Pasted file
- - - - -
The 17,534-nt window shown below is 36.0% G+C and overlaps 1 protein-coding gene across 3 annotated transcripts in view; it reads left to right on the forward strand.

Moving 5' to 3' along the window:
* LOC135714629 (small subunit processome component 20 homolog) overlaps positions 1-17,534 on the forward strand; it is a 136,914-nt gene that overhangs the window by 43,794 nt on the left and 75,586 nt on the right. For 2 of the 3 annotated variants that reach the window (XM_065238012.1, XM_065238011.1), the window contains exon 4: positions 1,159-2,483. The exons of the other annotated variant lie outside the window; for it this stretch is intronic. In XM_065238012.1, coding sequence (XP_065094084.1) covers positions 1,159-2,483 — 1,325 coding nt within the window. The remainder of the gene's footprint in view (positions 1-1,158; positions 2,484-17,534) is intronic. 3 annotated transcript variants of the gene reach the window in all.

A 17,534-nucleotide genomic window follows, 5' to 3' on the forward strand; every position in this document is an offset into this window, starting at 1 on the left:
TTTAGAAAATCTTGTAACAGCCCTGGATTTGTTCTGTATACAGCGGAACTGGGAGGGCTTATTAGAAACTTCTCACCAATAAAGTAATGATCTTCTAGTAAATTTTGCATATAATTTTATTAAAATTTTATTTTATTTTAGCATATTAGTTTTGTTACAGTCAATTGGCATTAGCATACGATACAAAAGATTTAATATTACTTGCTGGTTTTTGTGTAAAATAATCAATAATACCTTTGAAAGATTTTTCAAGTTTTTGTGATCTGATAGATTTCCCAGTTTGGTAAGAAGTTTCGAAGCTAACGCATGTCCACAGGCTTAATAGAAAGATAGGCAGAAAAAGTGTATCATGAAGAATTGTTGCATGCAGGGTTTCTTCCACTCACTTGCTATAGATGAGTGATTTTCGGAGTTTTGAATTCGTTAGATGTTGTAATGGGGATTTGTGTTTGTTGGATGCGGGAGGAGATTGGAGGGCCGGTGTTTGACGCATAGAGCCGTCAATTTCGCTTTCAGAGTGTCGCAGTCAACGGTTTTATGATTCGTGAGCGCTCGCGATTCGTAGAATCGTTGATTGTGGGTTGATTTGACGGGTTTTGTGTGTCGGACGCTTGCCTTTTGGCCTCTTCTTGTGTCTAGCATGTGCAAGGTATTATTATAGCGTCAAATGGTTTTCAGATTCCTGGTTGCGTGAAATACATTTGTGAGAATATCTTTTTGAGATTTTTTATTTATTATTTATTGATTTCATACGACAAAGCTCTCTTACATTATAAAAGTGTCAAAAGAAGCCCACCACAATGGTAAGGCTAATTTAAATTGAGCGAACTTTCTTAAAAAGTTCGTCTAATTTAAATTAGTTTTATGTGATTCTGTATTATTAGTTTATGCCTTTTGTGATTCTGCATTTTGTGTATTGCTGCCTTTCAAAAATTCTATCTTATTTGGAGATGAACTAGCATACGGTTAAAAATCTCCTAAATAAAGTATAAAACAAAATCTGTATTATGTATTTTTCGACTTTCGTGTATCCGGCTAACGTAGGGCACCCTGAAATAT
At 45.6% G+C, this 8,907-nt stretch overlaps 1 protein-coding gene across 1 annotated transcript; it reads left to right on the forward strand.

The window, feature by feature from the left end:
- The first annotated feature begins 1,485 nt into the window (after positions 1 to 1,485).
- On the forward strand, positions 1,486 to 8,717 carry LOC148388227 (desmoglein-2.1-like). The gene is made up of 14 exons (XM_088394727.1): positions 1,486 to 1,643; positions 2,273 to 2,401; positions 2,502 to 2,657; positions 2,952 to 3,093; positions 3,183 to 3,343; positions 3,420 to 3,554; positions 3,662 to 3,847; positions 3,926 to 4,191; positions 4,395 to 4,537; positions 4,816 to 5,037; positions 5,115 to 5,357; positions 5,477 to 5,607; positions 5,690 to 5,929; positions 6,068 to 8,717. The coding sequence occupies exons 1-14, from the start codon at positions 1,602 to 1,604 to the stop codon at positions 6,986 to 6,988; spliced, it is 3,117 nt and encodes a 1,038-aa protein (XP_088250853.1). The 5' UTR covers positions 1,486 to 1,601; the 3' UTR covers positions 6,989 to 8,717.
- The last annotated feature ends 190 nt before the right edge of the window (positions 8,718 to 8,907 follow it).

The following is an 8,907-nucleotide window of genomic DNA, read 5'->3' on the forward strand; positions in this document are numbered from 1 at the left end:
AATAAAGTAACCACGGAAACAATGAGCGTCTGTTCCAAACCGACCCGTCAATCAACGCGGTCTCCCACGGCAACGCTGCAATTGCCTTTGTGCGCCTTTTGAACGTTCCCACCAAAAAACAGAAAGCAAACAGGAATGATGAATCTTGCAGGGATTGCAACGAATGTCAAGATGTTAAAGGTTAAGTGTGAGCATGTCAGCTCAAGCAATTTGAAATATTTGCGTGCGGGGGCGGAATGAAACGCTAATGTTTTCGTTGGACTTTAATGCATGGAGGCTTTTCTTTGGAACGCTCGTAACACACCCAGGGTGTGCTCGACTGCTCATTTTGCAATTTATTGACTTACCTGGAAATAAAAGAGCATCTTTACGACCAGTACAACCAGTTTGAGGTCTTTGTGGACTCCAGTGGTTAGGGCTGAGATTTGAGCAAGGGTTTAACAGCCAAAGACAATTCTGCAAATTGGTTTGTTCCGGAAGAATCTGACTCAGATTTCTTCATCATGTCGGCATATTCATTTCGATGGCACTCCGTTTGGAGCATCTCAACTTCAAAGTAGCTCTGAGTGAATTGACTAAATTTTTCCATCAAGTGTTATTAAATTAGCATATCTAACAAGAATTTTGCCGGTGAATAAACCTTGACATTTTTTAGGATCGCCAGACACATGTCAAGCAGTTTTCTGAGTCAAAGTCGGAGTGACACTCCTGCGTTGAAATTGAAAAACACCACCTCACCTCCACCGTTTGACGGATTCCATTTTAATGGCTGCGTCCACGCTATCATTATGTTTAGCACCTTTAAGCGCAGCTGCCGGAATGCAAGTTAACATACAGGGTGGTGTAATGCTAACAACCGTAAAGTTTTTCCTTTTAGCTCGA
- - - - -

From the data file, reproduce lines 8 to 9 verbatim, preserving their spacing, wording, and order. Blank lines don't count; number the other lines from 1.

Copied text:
- The first annotated feature begins 1,485 nt into the window (after positions 1 to 1,485).
- On the forward strand, positions 1,486 to 8,717 carry LOC148388227 (desmoglein-2.1-like). The gene is made up of 14 exons (XM_088394727.1): positions 1,486 to 1,643; positions 2,273 to 2,401; positions 2,502 to 2,657; positions 2,952 to 3,093; positions 3,183 to 3,343; positions 3,420 to 3,554; positions 3,662 to 3,847; positions 3,926 to 4,191; positions 4,395 to 4,537; positions 4,816 to 5,037; positions 5,115 to 5,357; positions 5,477 to 5,607; positions 5,690 to 5,929; positions 6,068 to 8,717. The coding sequence occupies exons 1-14, from the start codon at positions 1,602 to 1,604 to the stop codon at positions 6,986 to 6,988; spliced, it is 3,117 nt and encodes a 1,038-aa protein (XP_088250853.1). The 5' UTR covers positions 1,486 to 1,601; the 3' UTR covers positions 6,989 to 8,717.